Category Archives: Indian celebrations

Celebrate with me!

This photo was taken a couple of years before his death. Here Duke is enjoying the New Year display. He’s gazing into his wise brown eyes and hoping the wrapped toy is his on the far side of the table!

April 2020

Has the mid-April blahs and stress got you down? Then I have a suggestion for you!

Join the millions of people from Kerala (and me) and celebrate the start of a New Year on April 14th. It is a simple ritual that will ground you and bring balance to your life. A note: While the celebration is linked to Hinduism, you don’t have to be a Hindu or even believe in God to share in this timeless ceremony.

So this is how you can get started:

On April 13th evening do the following:

  • Set a small hand mirror or a larger one on a small table. Use a dresser with a built-in mirror, if you have one.
  • Use a nice table cloth if you want. Totally optional.
  • Add a blossom, even a sprig or branch will suffice. Yellow is auspicious for this festival.
  • Next, raid your pantry for beans, lentils or rice. Place some of each in a measuring cup or fancier cups, if you have some. One cup (or less) of rice and one cup (or less) of bean/lentil is all you need.
  • Look at what fresh vegetables and fruits you have available. An orange, an apple, a banana, a bunch of kale, a butternut squash? You just need one of each, something to represent a fruit and a vegetable.
  • Do you have some change? A few dollars, some quarters? Add them to the table
  • How about a piece of jewelry? A pair of earrings or a ring? Arrange them on the display table.
  • Are you missing someone, a family member, a friend? Place a photo of them on the table. My table will have photos of my mother, grandmother, great-grandmother and a special uncle.
  • You will need a candle and some matches.

You have now created Vishu Kanni or New Year display.

On the morning of the 14th, get up and before your morning coffee (yes!), wash your face. Light the candle and sit in front of your display, if possible.  Look closely at the flower or sprig, the fruits and vegetables, the grains and legumes, the nice table cloth and the coins and jewelry. Look at the photographs of your loved ones.

As you gaze at the kanni, you are welcoming everything that is good into your life and future. Finally, look at your reflection in the mirror. All that is marvelous and wonderful is reflected in your eyes. Look deep into your eyes until you see the glimmer of hope and light that is in you. Invite all that is positive, prosperous and amazing into your life and into the lives of your loved ones.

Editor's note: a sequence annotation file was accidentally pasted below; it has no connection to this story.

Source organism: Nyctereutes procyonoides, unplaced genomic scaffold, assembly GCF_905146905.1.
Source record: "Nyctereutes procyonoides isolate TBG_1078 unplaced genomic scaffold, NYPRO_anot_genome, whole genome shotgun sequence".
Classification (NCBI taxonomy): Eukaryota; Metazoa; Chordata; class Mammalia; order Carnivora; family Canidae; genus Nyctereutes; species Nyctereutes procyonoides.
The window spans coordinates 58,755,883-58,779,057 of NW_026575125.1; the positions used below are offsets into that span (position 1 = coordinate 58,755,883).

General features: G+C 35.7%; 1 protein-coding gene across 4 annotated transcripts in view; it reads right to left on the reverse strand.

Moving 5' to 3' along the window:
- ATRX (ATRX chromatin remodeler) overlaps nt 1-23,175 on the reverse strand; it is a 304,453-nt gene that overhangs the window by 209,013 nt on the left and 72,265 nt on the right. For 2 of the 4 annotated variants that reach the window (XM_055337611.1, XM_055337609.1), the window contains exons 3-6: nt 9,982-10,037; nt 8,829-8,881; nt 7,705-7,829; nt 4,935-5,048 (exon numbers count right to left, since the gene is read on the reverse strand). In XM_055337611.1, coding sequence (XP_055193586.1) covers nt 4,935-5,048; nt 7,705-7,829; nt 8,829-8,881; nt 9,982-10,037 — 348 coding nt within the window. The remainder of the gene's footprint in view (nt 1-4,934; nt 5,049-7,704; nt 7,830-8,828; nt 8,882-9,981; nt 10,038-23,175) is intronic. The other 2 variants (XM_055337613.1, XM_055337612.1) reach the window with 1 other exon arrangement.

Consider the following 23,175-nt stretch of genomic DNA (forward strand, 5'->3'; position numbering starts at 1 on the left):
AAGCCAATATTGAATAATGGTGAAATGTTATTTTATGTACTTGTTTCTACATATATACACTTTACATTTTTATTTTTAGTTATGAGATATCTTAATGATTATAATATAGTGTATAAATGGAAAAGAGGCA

You have now observed and welcomed in a new year, Kerala style. Happy Vishu 2020!

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Filed under Celebrations, dog's life, Happy Vishu, Kerala New Year!, Indian celebrations, Kerala, multi-cultural, my mother's kitche, new traditions, Nilgiris, Personal experience, remembering our ancestors, South India, South Indian, spring, renewal, Uncategorized

Christmas Memories

December 2019

Our memory of childhood traditions is what makes holidays so special. A unique ornament or the heady aroma of baking spices or the sound of laughter can evoke joy and poignant reminders of our past.

Growing up in India we celebrated a variety of holidays: Kerala New Year (Vishu), Harvest Festival (Onam) and Festival of Lights (Deepavali), but Christmas was not one of them.  However, thanks to our neighbors my family experienced the warmth of this special day.

It was the late 1970s and we were living in the hilltop town of Coonoor in the beautiful Nilgiris or Blue Mountains of south India. Our neighbors were Christian and invited us to attend a Christmas Eve mass at the local church. At first we were a little reluctant to celebrate a holiday in a church, a place we normally just passed on our way to school. As Hindus would this be an appropriate thing to do?

After a bit of thought, my mother had the answer. She held up her right hand and spread out her fingers.

“Pretend each finger represents a religion,” she said “The thumb is Hinduism; the pointing finger is Christianity and so on.  Each finger is part of the whole, the hand. Just like the fingers are united by the hand and merge into the wrist, I believe in the end all religions come together to become part of the supreme source.”

She added, “That’s why fighting about religion never made sense to me.”

So we accepted our neighbors’ invitation to the Christmas Eve celebration. The warm glow of candles, the scent of burning incense and the sound of Christmas carols (sung in the local language) became a part of an unforgettable experience for us. Later, our neighbors shared a plate of holiday cookies. Christmas that day tasted of nutmeg-spiked crackers, fruit cake cookies with candied lemon peel and the unique Kerala rose cookies or achappams. My sister and I savored the different and exotic flavors as the church bells rang.

My taste buds and heart still sing when I think of those long ago memories. Some things you never forget.

Wishing you all a holiday season filled with unforgettable memories! See you all in 2020 with exciting publishing news.

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Filed under Achappams, Blue Mountains, Celebrations, Christmas, Christmas Cookies, Christmas Eve, church bells, family, howiholiday, Indian celebrations, Kerala cuisine, meditation, multi-cultural, Nilgiris, Personal experience, South India, South Indian, Uncategorized